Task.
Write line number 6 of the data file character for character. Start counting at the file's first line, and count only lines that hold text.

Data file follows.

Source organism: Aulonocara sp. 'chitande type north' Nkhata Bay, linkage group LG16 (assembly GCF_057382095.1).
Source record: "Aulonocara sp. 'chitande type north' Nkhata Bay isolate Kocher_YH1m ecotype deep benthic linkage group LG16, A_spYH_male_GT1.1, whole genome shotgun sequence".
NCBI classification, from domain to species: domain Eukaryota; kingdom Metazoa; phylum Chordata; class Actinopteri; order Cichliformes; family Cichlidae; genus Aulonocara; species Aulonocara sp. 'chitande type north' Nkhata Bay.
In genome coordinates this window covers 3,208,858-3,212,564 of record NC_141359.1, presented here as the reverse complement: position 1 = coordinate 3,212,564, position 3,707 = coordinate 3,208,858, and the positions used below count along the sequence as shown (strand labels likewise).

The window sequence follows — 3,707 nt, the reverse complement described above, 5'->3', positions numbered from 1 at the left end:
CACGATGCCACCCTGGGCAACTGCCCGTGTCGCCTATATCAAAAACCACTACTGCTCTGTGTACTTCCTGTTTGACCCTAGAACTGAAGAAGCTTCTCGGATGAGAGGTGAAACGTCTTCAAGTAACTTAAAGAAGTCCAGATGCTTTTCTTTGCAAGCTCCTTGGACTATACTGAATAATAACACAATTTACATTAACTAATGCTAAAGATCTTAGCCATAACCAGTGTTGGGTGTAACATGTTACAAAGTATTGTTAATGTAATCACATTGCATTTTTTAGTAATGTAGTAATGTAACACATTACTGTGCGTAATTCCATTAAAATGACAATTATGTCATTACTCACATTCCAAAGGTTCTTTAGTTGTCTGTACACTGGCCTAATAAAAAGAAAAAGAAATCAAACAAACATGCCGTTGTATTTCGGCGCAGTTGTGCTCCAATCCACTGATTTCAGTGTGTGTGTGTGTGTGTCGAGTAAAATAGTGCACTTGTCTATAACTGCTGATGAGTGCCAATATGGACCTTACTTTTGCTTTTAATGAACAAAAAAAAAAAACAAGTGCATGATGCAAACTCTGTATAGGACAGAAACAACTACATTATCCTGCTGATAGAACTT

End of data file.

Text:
CACGATGCCACCCTGGGCAACTGCCCGTGTCGCCTATATCAAAAACCACTACTGCTCTGTGTACTTCCTGTTTGACCCTAGAACTGAAGAAGCTTCTCGGATGAGAGGTGAAACGTCTTCAAGTAACTTAAAGAAGTCCAGATGCTTTTCTTTGCAAGCTCCTTGGACTATACTGAATAATAACACAATTTACATTAACTAATGCTAAAGATCTTAGCCATAACCAGTGTTGGGTGTAACATGTTACAAAGTATTGTTAATGTAATCACATTGCATTTTTTAGTAATGTAGTAATGTAACACATTACTGTGCGTAATTCCATTAAAATGACAATTATGTCATTACTCACATTCCAAAGGTTCTTTAGTTGTCTGTACACTGGCCTAATAAAAAGAAAAAGAAATCAAACAAACATGCCGTTGTATTTCGGCGCAGTTGTGCTCCAATCCACTGATTTCAGTGTGTGTGTGTGTGTGTCGAGTAAAATAGTGCACTTGTCTATAACTGCTGATGAGTGCCAATATGGACCTTACTTTTGCTTTTAATGAACAAAAAAAAAAAACAAGTGCATGATGCAAACTCTGTATAGGACAGAAACAACTACATTATCCTGCTGATAGAACTT